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Dublin man to have conviction quashed after spending 11 months in prison for a crime he didn't commit

Declan Tynan (28) was released on bail last October after another 30-year-old man admitted to being responsible for the violent disorder charge Tynan had been jailed for.

SCC Rolling 5 Source: Sasko Lazarov/Rollingnews.ie

A DUBLIN MAN who spent 11 months in prison for a conviction of violent disorder is likely to have that conviction quashed and declared a miscarriage of justice after a second man came forward to say he was the guilty party.

The Director of Public Prosecutions (DPP) has told the Court of Appeal that it will not be challenging an application to have the conviction of 28-year-old Declan Tynan overruled after another man, who does not know Tynan, swore an affidavit saying it was he who had committed the crime.

In all likelihood, that will render the overturning of Tynan’s conviction a formality when the matter comes to hearing in two weeks’ time, given the State has chosen not to defend the action.

It is an extremely unusual course of action for the DPP not to object to such an application.

Tynan was sentenced to four years in prison, with the last year suspended, in January 2017 for allegedly taking part in a fight involving weapons at a Ladbrokes bookmakers in Killinarden, Tallaght, on 13 December 2012.

Five men took part in that incident, which saw a man and his brother stabbed with a short blade. Investigating gardaí determined that Tynan was one of the three assailants after a Garda based at Kevin Street Garda Station, who was not involved with the investigation, identified him positively from CCTV footage of the incident.

The conviction of violent disorder was arrived at based solely on the evidence of that Garda, as the two victims of the assault declined to cooperate with gardaí.

The charge of violent disorder does not require a victim in order to secure a conviction. There was no witness to the fight who could positively identify Tynan.

Two of Tynan’s fellow accused, Jamie Griffin and Sean Kenny who were also identified by the Garda, subsequently pleaded guilty to affray and received sentences. Tynan, meanwhile, having pleaded not guilty, was convicted by the majority of an 11-person jury.


Last September, a 30-year-old man came forward and swore an affidavit that it was he, and not Tynan, who had been the third assailant in the bookmakers, having first alerted Tynan’s family to that fact when he became aware that the other man was in prison for the crime.

The DPP has not contradicted that affidavit.

It’s understood that, in a statement forwarded to the DPP, the man declared that he had heard that a father of two children, Tynan, was serving time in Mountjoy for a crime that he had in fact committed, and that he couldn’t deal with the guilt associated with that fact.

Tynan had maintained his innocence from when the initial charges were brought and throughout the trial, further asserting in the aftermath of his conviction that he had not even been present in the betting shop at the time of the assault.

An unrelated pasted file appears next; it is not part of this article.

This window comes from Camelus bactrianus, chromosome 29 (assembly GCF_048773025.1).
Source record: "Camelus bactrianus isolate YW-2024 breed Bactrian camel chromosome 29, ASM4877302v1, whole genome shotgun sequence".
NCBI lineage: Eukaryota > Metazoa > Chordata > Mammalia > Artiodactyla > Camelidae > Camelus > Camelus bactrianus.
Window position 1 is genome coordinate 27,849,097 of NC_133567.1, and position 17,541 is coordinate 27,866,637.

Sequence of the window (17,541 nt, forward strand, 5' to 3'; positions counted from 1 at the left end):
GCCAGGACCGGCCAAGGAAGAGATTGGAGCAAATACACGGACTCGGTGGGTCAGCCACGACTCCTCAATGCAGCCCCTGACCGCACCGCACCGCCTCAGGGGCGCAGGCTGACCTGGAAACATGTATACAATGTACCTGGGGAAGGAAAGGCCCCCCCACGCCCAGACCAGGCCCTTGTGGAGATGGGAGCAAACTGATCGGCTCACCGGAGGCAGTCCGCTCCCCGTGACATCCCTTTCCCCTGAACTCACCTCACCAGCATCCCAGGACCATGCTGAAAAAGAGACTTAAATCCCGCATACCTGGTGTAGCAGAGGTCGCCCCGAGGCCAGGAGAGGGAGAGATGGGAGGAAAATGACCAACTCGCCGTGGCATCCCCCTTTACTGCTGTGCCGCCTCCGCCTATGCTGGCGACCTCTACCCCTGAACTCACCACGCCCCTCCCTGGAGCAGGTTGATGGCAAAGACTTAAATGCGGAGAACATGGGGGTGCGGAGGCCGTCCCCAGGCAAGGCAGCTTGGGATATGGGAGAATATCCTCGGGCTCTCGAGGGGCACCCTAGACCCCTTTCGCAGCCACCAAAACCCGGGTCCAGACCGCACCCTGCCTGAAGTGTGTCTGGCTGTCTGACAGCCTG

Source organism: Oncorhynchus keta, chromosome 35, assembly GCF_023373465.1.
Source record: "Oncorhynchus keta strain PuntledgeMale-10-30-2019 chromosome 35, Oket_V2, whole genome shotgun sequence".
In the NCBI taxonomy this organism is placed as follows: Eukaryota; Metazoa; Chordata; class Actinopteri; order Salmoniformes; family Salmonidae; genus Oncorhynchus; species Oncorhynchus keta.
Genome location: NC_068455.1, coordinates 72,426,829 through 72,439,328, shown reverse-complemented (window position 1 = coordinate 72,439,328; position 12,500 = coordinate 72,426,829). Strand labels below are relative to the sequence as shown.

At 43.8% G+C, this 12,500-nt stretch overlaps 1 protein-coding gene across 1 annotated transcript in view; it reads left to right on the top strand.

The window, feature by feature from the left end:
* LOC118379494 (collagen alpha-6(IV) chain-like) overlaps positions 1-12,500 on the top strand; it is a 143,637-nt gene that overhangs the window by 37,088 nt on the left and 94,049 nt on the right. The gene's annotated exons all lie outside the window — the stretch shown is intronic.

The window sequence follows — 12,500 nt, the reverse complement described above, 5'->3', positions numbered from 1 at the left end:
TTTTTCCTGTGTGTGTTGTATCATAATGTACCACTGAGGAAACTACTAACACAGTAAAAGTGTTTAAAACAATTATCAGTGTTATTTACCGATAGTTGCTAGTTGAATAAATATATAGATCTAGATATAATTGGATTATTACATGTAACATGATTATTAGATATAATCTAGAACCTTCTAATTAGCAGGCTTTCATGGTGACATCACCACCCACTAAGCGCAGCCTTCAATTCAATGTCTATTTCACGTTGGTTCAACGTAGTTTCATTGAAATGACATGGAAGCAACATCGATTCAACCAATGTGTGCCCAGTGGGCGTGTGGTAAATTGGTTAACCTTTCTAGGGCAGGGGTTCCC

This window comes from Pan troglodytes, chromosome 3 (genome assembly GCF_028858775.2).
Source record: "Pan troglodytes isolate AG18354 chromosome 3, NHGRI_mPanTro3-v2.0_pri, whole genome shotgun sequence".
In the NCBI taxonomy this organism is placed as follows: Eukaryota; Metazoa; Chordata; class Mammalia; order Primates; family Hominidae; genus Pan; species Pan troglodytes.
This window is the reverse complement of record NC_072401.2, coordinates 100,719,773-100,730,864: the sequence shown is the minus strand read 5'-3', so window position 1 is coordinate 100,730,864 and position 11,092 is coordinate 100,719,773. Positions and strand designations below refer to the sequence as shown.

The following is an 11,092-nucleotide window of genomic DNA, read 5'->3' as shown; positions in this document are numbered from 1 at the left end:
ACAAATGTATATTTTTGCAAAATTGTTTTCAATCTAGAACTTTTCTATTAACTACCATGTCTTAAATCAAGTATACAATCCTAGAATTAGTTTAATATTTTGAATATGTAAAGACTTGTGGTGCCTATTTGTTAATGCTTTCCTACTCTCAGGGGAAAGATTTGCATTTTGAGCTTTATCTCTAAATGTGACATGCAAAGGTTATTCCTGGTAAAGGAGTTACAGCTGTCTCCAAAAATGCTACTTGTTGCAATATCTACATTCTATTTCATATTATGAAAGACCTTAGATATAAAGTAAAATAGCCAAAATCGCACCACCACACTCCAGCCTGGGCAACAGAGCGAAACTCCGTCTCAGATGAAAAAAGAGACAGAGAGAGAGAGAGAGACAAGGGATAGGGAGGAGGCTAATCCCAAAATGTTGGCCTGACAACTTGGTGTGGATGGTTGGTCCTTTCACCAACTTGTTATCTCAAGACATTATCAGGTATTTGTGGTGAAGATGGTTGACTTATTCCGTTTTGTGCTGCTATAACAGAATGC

Following his initial sentencing, he applied to the Court of Appeal for a review of his conviction.

Key to that appeal had been Tynan’s assertion that, given his conviction relied solely on his identification from CCTV footage by one Garda, who was not connected to the investigation, the process by which that conviction was arrived at was unsafe.

The appeal was dismissed in July 2017 by a three-judge panel, who found no grounds to doubt the process which led to Tynan’s identification, nor to question the fact that the prosecution declined to disclose prior entries on the Garda PULSE system regarding Tynan due to their containing “privileged material”.


Last October, roughly four weeks after the swearing of the new affidavit, indicating it was the other man who had actually committed the crime, Tynan was released on bail.

He had spent a total of 11 months in custody, first in Cloverhill remand prison following his conviction in December 2016, and subsequently in Mountjoy following his sentencing in January 2017.

Last Friday, during case management for the miscarriage of justice application at the Court of Appeal, counsel for the Director of Public Prosecutions told Justice George Birmingham, presiding, that the DPP would not be opposing the application to declare a miscarriage of justice, but also asserted a lack of conviction that the third man in the CCTV footage was in fact the man who had recently come forward.

In response, counsel for Tynan, Eoghan Cole BL, suggested that the DPP’s thoughts on the matter are now “of limited interest” given they could find no reason to argue that Tynan’s conviction had not been a miscarriage of justice.

Justice Birmingham, upon hearing that the DPP would not be objecting to the application, sent the matter forward for hearing on 24 April.

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